Reduction of waiting time for scheduling, a dispensation of interviews and new values for fees are part of government measures.
In another measure to try to streamline its procedures and reduce the waiting list for service at U.S. Embassies and Consulates (which, in the case of Brazil, has already exceeded one year), the U.S. Department of State announced that specific applications for temporary (non-immigrant) visas such as tourism, business, study, exchange or work would no longer require interviews with consular officers in 2023.
In most cases of renewal of tourist and business visas, it was no longer necessary to attend again for an interview, depending on when the previous visa had been issued. However, the interview waiver will also be available to holders of temporary work visas (specialized employees, artists, athletes, executives transferred to the U.S., etc.) and certain holders of study or exchange visas.
But this is not the only novelty announced by the government; The U.S. Citizenship and Immigration Service (USCIS) announced on January 12 that from January 30, it will extend the Premium Processing modality to all green card petitions based on career, employment or investments in the U.S., whether for new lawsuits or even for old cases that are still awaiting immigration review.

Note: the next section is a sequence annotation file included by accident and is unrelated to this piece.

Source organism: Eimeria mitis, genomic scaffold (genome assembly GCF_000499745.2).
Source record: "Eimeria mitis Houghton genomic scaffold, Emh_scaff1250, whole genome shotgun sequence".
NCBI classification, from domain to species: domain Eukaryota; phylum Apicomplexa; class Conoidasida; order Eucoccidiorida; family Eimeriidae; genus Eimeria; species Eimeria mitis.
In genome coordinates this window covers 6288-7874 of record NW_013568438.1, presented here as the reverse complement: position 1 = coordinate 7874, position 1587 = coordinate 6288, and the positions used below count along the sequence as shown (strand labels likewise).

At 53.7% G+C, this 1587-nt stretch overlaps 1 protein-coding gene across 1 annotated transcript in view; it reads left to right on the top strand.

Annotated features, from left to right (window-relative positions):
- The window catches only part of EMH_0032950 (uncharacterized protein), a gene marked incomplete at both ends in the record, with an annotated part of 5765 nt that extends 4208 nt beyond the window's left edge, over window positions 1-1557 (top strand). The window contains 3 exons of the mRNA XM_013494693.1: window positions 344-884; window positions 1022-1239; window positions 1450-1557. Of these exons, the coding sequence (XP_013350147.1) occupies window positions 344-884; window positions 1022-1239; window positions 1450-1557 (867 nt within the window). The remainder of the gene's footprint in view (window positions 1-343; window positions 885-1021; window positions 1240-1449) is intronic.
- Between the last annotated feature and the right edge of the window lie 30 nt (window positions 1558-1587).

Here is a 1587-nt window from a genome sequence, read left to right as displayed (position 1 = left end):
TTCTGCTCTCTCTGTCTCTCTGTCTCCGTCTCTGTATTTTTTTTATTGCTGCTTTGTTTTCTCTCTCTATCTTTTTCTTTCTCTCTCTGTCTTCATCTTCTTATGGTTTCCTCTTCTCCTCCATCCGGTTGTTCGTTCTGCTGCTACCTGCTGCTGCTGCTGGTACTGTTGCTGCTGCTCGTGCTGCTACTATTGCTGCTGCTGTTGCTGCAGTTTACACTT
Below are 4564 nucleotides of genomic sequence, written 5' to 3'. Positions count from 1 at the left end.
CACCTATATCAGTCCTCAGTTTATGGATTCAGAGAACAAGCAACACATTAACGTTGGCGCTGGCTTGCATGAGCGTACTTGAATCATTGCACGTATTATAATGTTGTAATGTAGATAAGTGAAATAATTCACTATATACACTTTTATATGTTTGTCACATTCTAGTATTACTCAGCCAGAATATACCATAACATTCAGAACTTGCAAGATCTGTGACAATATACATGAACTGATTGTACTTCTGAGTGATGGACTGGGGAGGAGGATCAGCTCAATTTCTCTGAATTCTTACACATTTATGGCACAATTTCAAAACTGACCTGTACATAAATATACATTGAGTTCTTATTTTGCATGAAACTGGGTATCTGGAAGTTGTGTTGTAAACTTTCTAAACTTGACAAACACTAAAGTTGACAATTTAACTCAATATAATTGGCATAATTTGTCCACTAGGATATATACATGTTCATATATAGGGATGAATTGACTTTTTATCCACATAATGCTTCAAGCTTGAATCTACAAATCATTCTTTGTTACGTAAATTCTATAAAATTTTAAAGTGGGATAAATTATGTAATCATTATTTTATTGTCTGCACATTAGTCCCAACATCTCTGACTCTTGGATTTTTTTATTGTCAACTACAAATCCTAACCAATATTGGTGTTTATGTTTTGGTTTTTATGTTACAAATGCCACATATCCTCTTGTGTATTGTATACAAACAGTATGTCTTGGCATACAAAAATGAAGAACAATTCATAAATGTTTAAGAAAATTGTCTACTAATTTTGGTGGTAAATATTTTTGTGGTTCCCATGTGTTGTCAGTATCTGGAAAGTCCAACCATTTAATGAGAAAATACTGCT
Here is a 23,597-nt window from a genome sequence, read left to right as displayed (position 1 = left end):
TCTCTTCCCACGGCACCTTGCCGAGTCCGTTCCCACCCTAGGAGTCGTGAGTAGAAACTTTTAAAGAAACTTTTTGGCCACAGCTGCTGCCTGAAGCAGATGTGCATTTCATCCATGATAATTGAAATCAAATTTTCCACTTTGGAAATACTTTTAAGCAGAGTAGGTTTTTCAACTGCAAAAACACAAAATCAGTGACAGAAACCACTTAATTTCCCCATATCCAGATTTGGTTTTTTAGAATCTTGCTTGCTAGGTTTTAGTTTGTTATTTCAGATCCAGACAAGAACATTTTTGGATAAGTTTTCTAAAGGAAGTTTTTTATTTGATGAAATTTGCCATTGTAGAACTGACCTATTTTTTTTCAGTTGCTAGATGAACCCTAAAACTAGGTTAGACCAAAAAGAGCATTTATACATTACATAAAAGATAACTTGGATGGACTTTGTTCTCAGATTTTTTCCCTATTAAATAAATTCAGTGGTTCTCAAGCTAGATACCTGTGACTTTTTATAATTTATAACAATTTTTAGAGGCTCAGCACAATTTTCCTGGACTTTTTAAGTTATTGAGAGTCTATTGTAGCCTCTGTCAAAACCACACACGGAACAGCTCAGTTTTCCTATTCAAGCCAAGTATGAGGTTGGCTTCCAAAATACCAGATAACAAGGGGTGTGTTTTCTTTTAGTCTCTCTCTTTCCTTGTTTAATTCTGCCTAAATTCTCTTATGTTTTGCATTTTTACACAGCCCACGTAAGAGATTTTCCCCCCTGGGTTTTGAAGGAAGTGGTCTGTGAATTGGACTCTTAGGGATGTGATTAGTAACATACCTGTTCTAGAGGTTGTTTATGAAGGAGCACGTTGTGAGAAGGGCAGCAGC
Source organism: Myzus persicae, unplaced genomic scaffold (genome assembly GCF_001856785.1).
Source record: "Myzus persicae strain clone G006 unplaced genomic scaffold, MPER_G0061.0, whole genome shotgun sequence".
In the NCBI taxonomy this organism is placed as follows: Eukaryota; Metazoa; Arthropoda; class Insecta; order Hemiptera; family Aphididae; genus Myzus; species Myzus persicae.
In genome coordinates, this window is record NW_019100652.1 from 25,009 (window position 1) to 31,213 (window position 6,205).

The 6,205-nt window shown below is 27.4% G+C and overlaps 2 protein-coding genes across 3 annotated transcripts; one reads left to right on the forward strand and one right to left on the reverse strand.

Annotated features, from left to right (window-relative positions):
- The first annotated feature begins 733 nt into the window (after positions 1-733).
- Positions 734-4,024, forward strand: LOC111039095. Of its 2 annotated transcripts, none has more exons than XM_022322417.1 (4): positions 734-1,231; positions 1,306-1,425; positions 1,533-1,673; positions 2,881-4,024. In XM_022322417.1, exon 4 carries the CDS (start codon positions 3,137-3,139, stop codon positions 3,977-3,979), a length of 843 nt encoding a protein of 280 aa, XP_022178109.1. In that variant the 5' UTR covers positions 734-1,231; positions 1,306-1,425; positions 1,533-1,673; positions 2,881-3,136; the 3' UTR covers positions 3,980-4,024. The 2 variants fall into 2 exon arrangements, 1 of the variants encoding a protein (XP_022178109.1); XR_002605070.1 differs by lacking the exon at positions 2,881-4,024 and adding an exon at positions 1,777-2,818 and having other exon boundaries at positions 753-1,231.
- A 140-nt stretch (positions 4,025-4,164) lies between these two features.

Premium Processing provides for a petition for immigration benefits to be evaluated within 45 days, much faster than the average waiting time (currently around 10 to 14 months). The premium processing request fee, however, is $2,500.
Despite the positive news, the government also announced that the rates for immigration benefits (visas, green cards, asylum processes, citizenship, etc.) would be adjusted from the beginning of March. Although the new figures have yet to be officially released, it is estimated that the increases range from 10% to 30%, depending on the benefit requested.
According to the USCIS, the increase in fees will bring the U.S. agency back to its pre-pandemic financial level, which will allow, among other things, to reduce the line of pending lawsuits and institute new forms of benefits for specific categories of immigrants.
About the specialist: Marcelo Gondim
Marcelo Gondim is an immigration lawyer in the United States with more than 20 years of experience in green card and U.S. visa processes. He is licensed by the State of California. Marcelo was born in Brazil but also held American citizenship. He is the founder and principal attorney of Gondim Law Corp., an immigration law firm based in Los Angeles.